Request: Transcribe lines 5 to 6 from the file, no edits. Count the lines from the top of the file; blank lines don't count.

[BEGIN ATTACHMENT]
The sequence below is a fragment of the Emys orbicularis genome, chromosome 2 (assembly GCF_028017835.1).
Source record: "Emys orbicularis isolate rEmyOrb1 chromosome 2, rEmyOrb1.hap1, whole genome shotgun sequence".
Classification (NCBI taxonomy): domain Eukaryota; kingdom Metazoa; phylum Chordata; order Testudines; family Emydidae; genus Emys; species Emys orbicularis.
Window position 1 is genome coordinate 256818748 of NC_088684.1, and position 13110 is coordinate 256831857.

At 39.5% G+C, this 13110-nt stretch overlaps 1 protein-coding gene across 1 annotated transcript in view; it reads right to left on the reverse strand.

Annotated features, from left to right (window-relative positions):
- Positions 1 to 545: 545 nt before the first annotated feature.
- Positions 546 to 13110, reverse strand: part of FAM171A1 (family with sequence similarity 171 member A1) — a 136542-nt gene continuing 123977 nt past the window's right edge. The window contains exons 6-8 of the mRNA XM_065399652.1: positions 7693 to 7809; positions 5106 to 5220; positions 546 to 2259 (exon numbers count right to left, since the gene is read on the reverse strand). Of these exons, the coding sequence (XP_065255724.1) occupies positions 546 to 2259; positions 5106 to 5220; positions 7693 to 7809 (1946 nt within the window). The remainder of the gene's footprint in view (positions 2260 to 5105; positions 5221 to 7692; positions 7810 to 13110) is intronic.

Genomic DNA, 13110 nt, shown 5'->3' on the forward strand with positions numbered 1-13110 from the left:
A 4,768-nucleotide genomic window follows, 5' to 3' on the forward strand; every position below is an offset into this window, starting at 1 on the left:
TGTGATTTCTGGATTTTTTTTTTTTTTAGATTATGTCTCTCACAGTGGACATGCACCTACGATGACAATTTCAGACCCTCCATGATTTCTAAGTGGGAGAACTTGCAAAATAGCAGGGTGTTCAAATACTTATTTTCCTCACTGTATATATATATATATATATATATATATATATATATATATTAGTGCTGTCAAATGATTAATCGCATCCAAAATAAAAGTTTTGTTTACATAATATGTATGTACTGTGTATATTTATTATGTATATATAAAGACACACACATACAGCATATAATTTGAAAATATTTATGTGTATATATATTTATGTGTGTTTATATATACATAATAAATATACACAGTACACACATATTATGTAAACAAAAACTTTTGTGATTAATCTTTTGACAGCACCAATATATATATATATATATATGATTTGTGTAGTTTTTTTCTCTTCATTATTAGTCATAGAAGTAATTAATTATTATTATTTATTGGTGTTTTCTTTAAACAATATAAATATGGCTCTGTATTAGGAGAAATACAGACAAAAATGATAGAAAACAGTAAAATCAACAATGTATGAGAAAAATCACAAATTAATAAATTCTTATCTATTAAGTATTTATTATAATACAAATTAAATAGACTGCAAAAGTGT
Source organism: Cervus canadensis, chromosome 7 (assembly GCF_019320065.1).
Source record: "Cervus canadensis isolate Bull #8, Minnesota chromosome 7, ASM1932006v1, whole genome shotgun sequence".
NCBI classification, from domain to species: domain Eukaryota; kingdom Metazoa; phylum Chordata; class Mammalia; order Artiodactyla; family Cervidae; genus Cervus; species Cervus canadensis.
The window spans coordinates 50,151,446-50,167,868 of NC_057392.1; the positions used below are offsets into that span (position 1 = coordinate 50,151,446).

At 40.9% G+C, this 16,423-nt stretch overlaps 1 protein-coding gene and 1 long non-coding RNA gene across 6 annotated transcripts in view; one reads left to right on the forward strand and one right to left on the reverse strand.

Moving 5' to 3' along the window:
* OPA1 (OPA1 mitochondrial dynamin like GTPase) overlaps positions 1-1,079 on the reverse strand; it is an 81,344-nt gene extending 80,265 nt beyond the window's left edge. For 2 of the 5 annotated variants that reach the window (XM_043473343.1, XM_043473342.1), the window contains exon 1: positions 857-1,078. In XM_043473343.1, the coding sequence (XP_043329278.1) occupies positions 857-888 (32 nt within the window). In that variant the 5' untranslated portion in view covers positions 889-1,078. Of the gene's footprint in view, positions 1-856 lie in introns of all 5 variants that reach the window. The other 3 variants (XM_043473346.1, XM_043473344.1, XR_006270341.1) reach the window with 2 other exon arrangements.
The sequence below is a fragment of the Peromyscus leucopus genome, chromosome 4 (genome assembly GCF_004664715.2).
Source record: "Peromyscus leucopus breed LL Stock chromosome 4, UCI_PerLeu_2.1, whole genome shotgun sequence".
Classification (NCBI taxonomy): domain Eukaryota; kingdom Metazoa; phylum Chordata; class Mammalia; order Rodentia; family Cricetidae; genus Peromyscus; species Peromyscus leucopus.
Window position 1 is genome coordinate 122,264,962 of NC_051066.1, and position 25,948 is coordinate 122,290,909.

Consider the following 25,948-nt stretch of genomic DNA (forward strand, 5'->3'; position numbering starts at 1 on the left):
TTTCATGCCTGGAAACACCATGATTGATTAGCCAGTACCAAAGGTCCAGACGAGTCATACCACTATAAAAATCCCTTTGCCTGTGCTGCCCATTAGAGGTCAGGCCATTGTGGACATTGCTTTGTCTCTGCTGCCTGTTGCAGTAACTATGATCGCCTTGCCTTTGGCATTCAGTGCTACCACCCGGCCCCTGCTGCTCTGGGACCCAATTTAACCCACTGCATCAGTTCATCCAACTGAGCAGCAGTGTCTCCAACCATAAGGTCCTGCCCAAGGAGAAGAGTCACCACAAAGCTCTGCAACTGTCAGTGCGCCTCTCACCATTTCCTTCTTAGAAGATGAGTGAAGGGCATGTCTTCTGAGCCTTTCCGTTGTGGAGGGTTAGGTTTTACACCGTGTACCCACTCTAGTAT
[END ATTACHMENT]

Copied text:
At 39.5% G+C, this 13110-nt stretch overlaps 1 protein-coding gene across 1 annotated transcript in view; it reads right to left on the reverse strand.

Annotated features, from left to right (window-relative positions):